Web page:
1. the dealer has 2 decks, where a reshuffle occurs after 75% of the deck has been dealt (75% penetration)
  2. a standard betting strategy where the player bets 1 unit on a count of 1 or less, 2 units at a count of 2, 4 units at a count of 4, 6 units at a count of 4, and so on.
  3. the dealer hits on a soft 17
  4. the counting system is High-low
Other details of the simulation can be found here.

This outputs a table in html, which I copy and paste into Excel. As a side note, I was not aware of this feature until recently when somebody told me about it, and it's a great alternative to writing a perl script to parse html tables into a tab-deliminated format. Here's a screenshot of the table from the web site:

The raw Excel data is in xls and html.

After importing the data into Excel, I relabeled some columns with titles that make more sense to me, and started playing around with the data. First, I plotted the percentage of winning hands ( including ties) vs. the true count, having the true count range from -19 to 19. However, I could tell right away that something was very wrong. The first problem is that the ends of the plot spiked up radically and didn't follow the global trend of the graph. Upon closer inspection, these outliers were only computed from a very small number of hands, sometimes only one hand! I'll discuss how I solved this problem later on. Here's a screenshot of that bad visualization:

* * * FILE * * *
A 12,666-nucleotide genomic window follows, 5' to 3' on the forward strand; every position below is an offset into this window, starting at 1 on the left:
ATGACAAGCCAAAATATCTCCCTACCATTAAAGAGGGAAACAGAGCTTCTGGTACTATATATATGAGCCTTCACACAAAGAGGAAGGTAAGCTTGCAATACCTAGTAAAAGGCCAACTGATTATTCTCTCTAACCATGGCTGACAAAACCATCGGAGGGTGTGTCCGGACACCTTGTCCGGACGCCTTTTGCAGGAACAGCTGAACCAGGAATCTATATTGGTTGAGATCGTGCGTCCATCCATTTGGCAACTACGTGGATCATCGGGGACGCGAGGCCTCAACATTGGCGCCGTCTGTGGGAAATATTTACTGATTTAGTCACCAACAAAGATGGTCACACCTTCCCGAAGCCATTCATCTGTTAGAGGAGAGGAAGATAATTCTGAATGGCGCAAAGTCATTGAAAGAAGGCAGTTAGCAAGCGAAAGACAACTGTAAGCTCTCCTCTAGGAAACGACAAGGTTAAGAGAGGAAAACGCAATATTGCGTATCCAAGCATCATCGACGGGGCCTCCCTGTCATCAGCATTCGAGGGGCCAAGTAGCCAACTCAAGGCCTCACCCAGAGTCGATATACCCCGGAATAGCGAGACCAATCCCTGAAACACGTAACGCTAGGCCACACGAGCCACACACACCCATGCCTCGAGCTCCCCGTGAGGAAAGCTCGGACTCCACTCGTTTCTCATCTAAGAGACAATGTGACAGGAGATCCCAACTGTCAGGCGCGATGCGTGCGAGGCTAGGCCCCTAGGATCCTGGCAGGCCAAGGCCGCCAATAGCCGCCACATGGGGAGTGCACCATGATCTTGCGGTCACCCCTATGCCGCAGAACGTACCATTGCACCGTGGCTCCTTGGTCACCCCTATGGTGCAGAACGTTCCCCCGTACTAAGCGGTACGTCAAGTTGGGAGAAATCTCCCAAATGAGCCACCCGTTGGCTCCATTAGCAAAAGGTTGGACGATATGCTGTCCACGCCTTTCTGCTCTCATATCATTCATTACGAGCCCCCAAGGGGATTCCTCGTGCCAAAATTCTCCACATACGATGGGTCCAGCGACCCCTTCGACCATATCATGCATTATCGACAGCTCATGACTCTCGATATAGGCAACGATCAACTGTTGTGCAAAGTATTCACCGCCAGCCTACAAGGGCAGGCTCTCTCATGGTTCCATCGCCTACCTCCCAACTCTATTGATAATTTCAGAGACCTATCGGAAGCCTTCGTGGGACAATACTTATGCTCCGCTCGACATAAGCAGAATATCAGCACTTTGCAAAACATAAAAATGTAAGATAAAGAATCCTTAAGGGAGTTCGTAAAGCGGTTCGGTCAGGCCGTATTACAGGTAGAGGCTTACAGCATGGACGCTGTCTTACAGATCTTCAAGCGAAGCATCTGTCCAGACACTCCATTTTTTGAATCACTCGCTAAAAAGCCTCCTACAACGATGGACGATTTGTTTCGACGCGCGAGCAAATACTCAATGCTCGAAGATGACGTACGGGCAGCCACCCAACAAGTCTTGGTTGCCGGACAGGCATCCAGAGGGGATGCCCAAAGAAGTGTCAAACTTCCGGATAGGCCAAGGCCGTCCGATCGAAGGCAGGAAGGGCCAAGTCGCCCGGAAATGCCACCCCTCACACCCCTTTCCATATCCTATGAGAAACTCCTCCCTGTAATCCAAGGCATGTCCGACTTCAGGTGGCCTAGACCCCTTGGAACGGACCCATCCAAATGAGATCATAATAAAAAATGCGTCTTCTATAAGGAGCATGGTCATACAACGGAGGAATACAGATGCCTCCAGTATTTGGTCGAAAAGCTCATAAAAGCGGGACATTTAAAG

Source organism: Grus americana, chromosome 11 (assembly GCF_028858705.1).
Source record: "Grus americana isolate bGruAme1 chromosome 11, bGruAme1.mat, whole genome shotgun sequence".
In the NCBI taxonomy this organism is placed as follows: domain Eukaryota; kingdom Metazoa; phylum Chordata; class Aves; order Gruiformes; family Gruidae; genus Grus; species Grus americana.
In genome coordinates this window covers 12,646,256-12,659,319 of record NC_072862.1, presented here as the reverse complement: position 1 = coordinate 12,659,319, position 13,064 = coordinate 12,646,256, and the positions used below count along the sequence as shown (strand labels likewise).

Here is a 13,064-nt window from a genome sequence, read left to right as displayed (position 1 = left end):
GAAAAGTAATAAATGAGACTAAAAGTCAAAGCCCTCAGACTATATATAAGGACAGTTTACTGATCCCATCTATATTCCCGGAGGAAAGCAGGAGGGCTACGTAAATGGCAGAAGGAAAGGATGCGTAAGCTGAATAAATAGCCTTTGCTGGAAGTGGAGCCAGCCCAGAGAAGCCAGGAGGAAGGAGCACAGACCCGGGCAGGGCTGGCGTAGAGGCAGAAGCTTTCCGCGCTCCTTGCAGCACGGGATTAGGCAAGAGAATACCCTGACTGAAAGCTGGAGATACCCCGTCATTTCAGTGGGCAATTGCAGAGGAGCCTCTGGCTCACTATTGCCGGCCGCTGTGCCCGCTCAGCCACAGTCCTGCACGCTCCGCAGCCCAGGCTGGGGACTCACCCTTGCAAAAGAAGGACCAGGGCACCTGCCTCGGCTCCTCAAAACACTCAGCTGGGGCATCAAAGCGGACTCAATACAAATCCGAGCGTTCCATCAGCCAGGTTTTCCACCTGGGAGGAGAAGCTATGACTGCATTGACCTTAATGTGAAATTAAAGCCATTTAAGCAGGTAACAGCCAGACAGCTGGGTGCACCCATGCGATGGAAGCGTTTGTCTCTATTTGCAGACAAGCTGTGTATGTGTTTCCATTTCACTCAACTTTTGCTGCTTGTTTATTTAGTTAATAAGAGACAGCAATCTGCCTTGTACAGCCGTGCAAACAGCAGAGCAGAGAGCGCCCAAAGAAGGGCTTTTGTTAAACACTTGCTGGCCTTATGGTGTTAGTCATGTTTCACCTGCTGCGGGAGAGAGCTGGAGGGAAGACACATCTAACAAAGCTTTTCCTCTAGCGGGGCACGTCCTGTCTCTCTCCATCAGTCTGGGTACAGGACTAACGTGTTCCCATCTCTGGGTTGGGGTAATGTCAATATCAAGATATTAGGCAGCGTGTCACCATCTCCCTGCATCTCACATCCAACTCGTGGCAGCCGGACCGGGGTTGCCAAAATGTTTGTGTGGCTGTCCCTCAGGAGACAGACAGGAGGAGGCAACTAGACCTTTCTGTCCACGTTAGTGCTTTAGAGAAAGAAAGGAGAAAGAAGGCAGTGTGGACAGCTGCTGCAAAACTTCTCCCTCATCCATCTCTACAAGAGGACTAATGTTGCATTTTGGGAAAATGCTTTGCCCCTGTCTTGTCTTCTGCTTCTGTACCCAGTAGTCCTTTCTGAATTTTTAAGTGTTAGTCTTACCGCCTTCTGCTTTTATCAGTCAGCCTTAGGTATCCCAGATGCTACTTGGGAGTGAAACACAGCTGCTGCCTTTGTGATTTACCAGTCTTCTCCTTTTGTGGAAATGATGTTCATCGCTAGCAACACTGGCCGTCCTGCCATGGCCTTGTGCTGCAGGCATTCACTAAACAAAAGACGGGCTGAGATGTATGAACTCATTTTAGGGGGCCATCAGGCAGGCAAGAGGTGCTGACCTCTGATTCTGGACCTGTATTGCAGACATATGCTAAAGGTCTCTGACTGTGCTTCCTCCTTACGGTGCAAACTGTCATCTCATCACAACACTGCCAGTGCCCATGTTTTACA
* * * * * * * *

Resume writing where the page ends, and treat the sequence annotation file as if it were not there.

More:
The second problem is much more subtle. The data I plotted doesn't answer my original question. In fact, it implies a slightly misleading conclusion that as the true count increases, the winning rate increases (which is true), which is why the player advantage increases (which is not entirely true). Additionally, the winning rate doesn't account for ties, so the rate that is plotted is actually higher than the actual winning rate. In my final visualization, I remedy these errors by directly plotting the player advantange vs. the true count, and I show that the player advantange is not as correlated to winning rate as my first graph implied. An important lesson learned here: visualizations are important tools but if done in a haphazard manner, can be extremely dangerous in misrepresenting the data.

Next, I tackled the issue of which data to throw away. It turns out that in the table, there are also standard errors for each player advantage for each true count. Adding or subtracting the standard error from each player advantange gives me the high and low advantanges at that true count.(see Rioe, John A, "Mathematical Statistics and Data Analysis", 2nd Ed. Duxbury Press, Belmont, California, 1995). For several of the extremely postive and negative true counts, the standard error were listed as "HIGH". For such entries, I ignored that row completely. This left the true counts from 13 to -14. Just to verify my work, I plotted a graph of the standard error of the player advantage over the true count: